A ruff is an item of clothing worn in Western Europe from the mid-sixteenth century to the mid-seventeenth century.
The ruff, which was worn by men, women and children, evolved from the small fabric ruffle at the drawstring neck of the shirt or chemise. They served as changeable pieces of cloth that could themselves be laundered separately while keeping the wearer's doublet from becoming soiled at the neckline.
"Ten yards is enough for the ruffs of the neck and hand" for a New Year's gift made by her ladies for Queen Elizabeth in 1565, but the discovery of starch allowed ruffs to be made wider without losing their shape. Later ruffs were separate garments that could be washed, starched, and set into elaborate figure-of-eight folds by the use of heated cone-shaped goffering irons. Ruffs were often coloured during starching, vegetable dyes were used to give the ruff a yellow, pink or mauve tint. A pale blue colour could also be obtained via the use of smalt, although Elizabeth I took against this colour and issued a Royal Prerogative:
|“||Her Majesty's pleasure is that no blue starch shall be used or worn by any of her Majesty's subjects, since blue was the color of the flag of Scotland ...||”|
At their most extreme, ruffs were a foot or more wide; these cartwheel ruffs required a wire frame called a supportasse or underpropper to hold them at the fashionable angle. Ruffs could make it difficult to eat during mealtimes, similar to the cangue. By the end of the sixteenth century, ruffs were falling out of fashion in Western Europe, in favour of wing collars and falling bands. The fashion lingered longer in the Dutch Republic, where ruffs can be seen in portraits well into the seventeenth century, and farther east. It also stayed on as part of the ceremonial dress of city councillors (Senatoren) in North German Hanseatic cities and of Lutheran clergy in those cities and in Denmark, Norway, the Faroe Islands, Iceland and in Greenland.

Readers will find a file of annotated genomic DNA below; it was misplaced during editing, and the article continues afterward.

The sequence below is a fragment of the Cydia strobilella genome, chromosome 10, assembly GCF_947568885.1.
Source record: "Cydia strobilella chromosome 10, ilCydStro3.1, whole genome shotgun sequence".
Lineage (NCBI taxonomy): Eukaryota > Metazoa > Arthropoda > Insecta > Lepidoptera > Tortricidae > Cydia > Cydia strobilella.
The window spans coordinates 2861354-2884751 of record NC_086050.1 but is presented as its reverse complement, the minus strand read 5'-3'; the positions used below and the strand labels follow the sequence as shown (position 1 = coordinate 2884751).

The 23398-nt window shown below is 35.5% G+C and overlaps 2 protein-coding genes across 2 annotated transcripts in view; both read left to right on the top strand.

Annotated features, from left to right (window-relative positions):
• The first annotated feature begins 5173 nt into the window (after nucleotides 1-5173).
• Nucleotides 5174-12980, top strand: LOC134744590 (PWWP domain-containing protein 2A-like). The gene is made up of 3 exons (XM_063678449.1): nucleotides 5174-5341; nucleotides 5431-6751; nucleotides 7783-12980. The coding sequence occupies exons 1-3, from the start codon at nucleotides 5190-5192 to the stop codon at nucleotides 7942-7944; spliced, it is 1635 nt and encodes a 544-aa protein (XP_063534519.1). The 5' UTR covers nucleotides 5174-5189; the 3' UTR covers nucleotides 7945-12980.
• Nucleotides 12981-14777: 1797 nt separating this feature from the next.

Ruffs remain part of the formal attire of bishops and ministers in the Church of Denmark and are generally worn for services. They were abolished by the Church of Norway in 1980, although some conservative ministers such as Børre Knudsen continued to wear them. Ruffs are optional for trebles in Anglican church choirs. Underground artist Klaus Nomi used a ruff as part of his concert attire toward the end of his life, both as a complement to the renaissance-era music he began focusing on in this time frame and to hide the effects of Kaposi's sarcoma. In the twentieth century, the ruff inspired the name of the Elizabethan collar for animals.
- Mary S. Lovell, Bess of Hardwick, Empire Builder 2005:184.
- Picard, Liza. Elizabeth's London (2003)
- Forbes, T.R. Chronicle from Aldgate (1971)
- Westman, Hab'k O. (1844). Transactions of the Society of Literary & Scientific Chiffoniers. New York: Harper & Brothers. p. 58. Retrieved 6 February 2016.
- Pennington, D. H. (1989). Europe in the Seventeenth Century (2nd ed.). Harlow: Pearson. p. 382. ISBN 0-582-49388-9.
- Wenlock Chalice and Paten set. "croftdesignshop". croftdesignshop. Retrieved 2012-08-24.
- Janet Arnold: Queen Elizabeth's Wardrobe Unlock'd, W. S. Maney and Son Ltd., Leeds 1988. (ISBN 0-901286-20-6)
|Wikimedia Commons has media related to ruffs.|
- How To Starch a Ruff Part I of IV
- Portraiture illustrating development from modest 1530s ruffs to the gigantic ruffs of the 1590s
- 17th century millstone ruff at the Rijksmuseum in Amsterdam